“In terms of macroeconomic impacts, the reduction in the $85-billion-a-month program will have a much bigger effect than extending long-term unemployment benefits,” says Harrington, adding that the reduction in cash flow to people could hurt some housing markets, particularly in the Midwest.

Burtless says continuing the program is one the quickest ways to get $25 billion, the estimated cost of extending benefits for a year, recycled back into the economy. “We are talking about giving people money that they will spend very quickly. It’s not going to be used to pay down debt or credit card bills, the people who get these benefits will be putting it back into the economy by buying groceries, paying rent or a mortgage and covering doctors’ bills. There are few programs that work as well to maintain consumer spending and boost economic growth.”

According to reports, 1.9 million more Americans will run out of their state-funded benefits within the first half of 2014 if Congress doesn’t approve an extension to the federal program. Harrington points out that just because a person has been out of work for a long time doesn’t mean they’re eligible for benefits.

“You have to work for a substantial period of time before being laid off in order to collect benefits. If you are a kid coming out of college or a mom or dad getting re-entering the workforce, that doesn’t mean you can collect the insurance.” He estimates only about 40% of the long-term unemployed collect benefits.

Peter Morici, economist and professor at the University of Maryland, argues extending benefits would lead to more people postponing their job search. “From Wall Street to Main Street, white collar professionals have delayed accepting lower pay and changing occupations by running down savings and collecting maximum unemployment benefits of about $300 a week,” he said in a note.

Some experts predict letting the benefits program expire will quickly reduce the unemployment rate as people drop out of the labor force after losing their benefits. “It will make the country look better in purely a cosmetic sense, but it will not change the number of people employed, if anything it will make it worse,” says Burtless.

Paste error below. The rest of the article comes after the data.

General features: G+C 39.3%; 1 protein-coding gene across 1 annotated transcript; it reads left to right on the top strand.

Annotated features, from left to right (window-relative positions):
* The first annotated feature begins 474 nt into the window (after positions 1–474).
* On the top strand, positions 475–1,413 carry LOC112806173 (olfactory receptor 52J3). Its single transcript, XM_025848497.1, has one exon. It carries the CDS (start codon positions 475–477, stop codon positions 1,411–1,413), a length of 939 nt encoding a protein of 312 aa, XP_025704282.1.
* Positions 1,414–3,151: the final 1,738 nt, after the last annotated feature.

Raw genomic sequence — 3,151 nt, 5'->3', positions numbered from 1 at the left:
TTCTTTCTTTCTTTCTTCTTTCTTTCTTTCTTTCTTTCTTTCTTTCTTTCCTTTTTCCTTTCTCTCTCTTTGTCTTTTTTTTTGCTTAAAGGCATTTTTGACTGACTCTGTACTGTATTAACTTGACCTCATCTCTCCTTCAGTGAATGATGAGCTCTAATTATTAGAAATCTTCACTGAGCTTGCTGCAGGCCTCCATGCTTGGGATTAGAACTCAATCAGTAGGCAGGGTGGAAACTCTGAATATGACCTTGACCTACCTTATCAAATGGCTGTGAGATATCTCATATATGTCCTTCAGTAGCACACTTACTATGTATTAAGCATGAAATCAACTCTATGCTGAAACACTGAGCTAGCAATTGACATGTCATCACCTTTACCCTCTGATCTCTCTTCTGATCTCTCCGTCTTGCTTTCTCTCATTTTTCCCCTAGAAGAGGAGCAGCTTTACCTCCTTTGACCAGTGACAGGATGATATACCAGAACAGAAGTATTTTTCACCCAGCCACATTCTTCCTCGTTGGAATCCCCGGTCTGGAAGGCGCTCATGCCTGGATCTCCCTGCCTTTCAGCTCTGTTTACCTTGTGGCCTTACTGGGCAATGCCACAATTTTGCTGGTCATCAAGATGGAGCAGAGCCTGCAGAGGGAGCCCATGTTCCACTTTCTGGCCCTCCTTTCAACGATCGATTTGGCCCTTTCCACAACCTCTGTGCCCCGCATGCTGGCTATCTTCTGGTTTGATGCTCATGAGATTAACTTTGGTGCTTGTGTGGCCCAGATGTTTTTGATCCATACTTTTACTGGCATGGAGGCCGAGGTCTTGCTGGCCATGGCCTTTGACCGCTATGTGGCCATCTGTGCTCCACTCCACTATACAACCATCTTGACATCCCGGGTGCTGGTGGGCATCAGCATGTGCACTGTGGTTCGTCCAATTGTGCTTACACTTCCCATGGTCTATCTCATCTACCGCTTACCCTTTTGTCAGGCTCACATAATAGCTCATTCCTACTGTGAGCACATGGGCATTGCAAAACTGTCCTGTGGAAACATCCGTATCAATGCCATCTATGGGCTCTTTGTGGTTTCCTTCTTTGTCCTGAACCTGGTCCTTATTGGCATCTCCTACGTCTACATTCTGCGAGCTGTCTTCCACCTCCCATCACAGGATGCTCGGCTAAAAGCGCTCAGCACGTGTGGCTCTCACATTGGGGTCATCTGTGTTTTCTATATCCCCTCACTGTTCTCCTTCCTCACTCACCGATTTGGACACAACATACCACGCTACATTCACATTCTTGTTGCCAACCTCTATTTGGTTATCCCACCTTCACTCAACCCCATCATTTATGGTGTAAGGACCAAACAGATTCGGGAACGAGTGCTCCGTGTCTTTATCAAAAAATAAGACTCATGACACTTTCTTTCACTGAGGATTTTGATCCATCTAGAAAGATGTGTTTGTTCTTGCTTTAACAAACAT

Studies show the longstanding unemployed face discrimination in the hiring process, and Harrington says there are better ways to overcome this problem. “Part of the reason people don’t want to extend the program is because they feel like it’s a behavioral incentive or signal that we are going to reward you for not working, at some point we need to figure out a better incentive instead of paying people.”

He suggests the federal government creates programs to help the unemployed become more engaged in their job search. “There is merit in providing income support, but evidence shows that when you work with people in a systematic way and help them re-learn how to search for a job, network, make connections and update their skills, they will be much more successful in their job search.”

The government has taken steps, like offering companies tax breaks, to help get those out of work for a long time back into the game, but Burtless says these programs may not be effective.

“All that is doing is re-odering who stands where in the queue to get jobs. Moving those who have been out of work for a long time is good for humanitarian reasons, but nonetheless, there will still be others in the queue. We need to create more job vacancies.”